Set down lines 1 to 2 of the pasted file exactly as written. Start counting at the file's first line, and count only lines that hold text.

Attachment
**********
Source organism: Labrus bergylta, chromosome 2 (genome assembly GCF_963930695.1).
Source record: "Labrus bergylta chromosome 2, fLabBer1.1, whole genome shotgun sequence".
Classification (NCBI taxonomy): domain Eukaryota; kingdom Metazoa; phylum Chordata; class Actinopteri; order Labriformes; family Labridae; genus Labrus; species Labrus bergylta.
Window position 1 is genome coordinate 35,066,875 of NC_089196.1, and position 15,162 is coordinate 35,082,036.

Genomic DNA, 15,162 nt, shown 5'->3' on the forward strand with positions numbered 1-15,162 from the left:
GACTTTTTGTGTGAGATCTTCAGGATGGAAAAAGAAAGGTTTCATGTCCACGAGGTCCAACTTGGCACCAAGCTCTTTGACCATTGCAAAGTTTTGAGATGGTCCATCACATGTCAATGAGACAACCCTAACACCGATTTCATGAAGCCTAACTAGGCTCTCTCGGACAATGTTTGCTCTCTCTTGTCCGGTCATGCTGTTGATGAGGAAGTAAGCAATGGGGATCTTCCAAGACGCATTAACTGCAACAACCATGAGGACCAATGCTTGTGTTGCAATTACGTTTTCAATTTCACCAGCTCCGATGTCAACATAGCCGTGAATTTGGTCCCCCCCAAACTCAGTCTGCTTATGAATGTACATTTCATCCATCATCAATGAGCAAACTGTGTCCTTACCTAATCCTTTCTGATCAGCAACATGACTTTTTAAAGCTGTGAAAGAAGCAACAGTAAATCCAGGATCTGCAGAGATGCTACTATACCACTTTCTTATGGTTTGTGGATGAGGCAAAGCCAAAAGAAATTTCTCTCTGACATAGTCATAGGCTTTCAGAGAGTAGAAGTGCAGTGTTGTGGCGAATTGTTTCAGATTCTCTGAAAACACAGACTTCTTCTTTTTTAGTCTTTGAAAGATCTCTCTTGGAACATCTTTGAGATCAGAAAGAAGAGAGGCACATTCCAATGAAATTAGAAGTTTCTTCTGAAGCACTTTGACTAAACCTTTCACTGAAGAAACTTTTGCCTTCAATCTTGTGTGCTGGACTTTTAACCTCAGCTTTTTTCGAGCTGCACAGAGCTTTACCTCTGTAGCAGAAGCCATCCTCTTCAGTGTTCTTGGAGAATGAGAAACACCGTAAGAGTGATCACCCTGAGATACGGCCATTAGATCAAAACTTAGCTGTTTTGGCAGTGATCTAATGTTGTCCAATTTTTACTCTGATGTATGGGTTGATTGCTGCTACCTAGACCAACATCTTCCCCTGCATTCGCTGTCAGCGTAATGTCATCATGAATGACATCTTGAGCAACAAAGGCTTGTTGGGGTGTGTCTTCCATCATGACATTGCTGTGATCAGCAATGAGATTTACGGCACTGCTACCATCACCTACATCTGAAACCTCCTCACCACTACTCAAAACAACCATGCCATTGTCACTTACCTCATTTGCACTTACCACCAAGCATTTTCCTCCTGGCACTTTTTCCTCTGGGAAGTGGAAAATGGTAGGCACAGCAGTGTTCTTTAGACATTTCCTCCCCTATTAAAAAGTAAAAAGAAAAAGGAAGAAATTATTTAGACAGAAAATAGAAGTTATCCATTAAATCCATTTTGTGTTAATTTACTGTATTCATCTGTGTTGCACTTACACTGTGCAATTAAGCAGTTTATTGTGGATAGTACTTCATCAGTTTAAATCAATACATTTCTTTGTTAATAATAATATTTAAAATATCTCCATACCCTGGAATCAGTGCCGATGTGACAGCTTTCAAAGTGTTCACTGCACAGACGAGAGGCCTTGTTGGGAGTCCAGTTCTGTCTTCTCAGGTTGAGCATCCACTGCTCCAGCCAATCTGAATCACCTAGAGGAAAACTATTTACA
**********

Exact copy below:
Source organism: Labrus bergylta, chromosome 2 (genome assembly GCF_963930695.1).
Source record: "Labrus bergylta chromosome 2, fLabBer1.1, whole genome shotgun sequence".